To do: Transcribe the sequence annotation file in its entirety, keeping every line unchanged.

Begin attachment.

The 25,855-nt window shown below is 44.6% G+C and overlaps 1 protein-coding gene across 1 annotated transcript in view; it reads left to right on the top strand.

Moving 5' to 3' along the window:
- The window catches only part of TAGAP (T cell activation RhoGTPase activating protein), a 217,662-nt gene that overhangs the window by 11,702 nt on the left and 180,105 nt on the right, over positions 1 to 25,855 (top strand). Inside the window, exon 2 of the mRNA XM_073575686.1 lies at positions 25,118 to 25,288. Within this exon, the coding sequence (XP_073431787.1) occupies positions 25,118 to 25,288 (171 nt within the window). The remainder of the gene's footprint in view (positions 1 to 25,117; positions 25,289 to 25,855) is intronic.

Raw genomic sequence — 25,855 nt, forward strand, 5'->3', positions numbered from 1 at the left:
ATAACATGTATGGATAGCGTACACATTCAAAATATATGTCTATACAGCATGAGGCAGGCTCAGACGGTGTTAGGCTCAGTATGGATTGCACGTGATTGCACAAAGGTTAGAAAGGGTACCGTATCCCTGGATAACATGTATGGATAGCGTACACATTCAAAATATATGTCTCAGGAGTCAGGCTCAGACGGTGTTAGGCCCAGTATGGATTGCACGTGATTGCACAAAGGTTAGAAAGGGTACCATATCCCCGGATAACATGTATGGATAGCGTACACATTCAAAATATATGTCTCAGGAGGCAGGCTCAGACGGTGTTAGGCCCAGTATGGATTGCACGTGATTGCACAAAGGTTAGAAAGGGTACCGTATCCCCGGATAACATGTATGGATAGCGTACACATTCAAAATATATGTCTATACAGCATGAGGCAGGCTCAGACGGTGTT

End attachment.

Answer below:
The 25,855-nt window shown below is 44.6% G+C and overlaps 1 protein-coding gene across 1 annotated transcript in view; it reads left to right on the top strand.

Moving 5' to 3' along the window:
- The window catches only part of TAGAP (T cell activation RhoGTPase activating protein), a 217,662-nt gene that overhangs the window by 11,702 nt on the left and 180,105 nt on the right, over positions 1 to 25,855 (top strand). Inside the window, exon 2 of the mRNA XM_073575686.1 lies at positions 25,118 to 25,288. Within this exon, the coding sequence (XP_073431787.1) occupies positions 25,118 to 25,288 (171 nt within the window). The remainder of the gene's footprint in view (positions 1 to 25,117; positions 25,289 to 25,855) is intronic.

Raw genomic sequence — 25,855 nt, forward strand, 5'->3', positions numbered from 1 at the left:
ATAACATGTATGGATAGCGTACACATTCAAAATATATGTCTATACAGCATGAGGCAGGCTCAGACGGTGTTAGGCTCAGTATGGATTGCACGTGATTGCACAAAGGTTAGAAAGGGTACCGTATCCCTGGATAACATGTATGGATAGCGTACACATTCAAAATATATGTCTCAGGAGTCAGGCTCAGACGGTGTTAGGCCCAGTATGGATTGCACGTGATTGCACAAAGGTTAGAAAGGGTACCATATCCCCGGATAACATGTATGGATAGCGTACACATTCAAAATATATGTCTCAGGAGGCAGGCTCAGACGGTGTTAGGCCCAGTATGGATTGCACGTGATTGCACAAAGGTTAGAAAGGGTACCGTATCCCCGGATAACATGTATGGATAGCGTACACATTCAAAATATATGTCTATACAGCATGAGGCAGGCTCAGACGGTGTT